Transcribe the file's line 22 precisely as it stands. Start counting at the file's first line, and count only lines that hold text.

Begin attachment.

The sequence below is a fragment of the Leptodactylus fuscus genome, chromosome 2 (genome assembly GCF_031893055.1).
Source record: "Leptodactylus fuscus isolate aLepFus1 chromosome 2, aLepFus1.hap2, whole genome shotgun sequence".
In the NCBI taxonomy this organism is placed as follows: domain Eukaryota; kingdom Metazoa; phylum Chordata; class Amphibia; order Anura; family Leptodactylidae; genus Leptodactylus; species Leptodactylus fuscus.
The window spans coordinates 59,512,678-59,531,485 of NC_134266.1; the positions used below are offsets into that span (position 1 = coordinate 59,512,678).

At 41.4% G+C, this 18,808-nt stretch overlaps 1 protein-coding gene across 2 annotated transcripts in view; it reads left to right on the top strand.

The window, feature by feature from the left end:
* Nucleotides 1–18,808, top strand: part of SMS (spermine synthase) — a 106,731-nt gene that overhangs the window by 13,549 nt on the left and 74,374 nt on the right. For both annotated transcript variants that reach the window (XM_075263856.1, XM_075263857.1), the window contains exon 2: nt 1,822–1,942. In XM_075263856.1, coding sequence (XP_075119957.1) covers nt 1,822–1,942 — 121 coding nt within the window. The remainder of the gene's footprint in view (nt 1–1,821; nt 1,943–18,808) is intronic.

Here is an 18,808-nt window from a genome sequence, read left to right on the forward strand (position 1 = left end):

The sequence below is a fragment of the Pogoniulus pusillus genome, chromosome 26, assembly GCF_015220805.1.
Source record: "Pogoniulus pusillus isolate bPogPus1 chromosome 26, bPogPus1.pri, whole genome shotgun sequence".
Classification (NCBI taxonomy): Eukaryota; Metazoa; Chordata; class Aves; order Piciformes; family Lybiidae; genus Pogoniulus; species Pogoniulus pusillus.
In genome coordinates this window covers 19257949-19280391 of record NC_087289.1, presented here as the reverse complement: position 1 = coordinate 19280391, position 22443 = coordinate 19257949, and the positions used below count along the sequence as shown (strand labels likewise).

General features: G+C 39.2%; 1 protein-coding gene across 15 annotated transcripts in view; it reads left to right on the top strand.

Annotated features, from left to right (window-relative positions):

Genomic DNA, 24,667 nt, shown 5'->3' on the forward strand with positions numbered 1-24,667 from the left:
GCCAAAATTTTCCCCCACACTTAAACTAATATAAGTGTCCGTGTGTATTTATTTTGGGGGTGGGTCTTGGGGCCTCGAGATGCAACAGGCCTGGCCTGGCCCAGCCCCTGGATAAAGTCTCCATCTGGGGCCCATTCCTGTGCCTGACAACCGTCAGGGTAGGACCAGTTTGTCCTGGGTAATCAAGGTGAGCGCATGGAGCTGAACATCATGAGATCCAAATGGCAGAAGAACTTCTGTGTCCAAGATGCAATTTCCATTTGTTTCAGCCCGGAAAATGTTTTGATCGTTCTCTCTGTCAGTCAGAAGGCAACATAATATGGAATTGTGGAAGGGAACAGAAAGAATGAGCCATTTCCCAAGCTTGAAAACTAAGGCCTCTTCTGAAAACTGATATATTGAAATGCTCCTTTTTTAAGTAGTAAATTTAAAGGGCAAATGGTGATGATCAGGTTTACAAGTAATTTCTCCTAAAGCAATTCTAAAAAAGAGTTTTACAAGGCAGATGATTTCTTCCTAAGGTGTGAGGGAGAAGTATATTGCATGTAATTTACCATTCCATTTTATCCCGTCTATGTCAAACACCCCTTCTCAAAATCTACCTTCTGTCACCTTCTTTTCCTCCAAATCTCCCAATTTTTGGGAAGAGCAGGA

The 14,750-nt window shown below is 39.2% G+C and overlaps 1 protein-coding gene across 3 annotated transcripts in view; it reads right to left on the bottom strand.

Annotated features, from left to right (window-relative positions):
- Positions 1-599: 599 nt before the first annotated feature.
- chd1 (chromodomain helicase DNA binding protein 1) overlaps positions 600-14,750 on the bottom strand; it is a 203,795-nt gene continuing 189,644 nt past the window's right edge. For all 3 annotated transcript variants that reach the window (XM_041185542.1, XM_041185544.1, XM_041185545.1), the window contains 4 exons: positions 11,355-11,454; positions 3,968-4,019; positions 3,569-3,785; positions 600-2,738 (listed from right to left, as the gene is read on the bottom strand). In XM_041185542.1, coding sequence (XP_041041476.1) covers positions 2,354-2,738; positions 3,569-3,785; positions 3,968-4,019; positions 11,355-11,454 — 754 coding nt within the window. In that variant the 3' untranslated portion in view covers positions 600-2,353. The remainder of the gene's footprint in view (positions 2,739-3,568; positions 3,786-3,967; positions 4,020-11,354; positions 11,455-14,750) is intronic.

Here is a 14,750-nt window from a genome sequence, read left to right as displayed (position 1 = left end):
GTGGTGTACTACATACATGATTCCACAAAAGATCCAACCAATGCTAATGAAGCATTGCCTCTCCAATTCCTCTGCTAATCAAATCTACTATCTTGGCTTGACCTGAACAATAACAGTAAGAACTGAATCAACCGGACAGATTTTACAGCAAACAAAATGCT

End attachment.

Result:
GTGGTGTACTACATACATGATTCCACAAAAGATCCAACCAATGCTAATGAAGCATTGCCTCTCCAATTCCTCTGCTAATCAAATCTACTATCTTGGCTTGACCTGAACAATAACAGTAAGAACTGAATCAACCGGACAGATTTTACAGCAAACAAAATGCT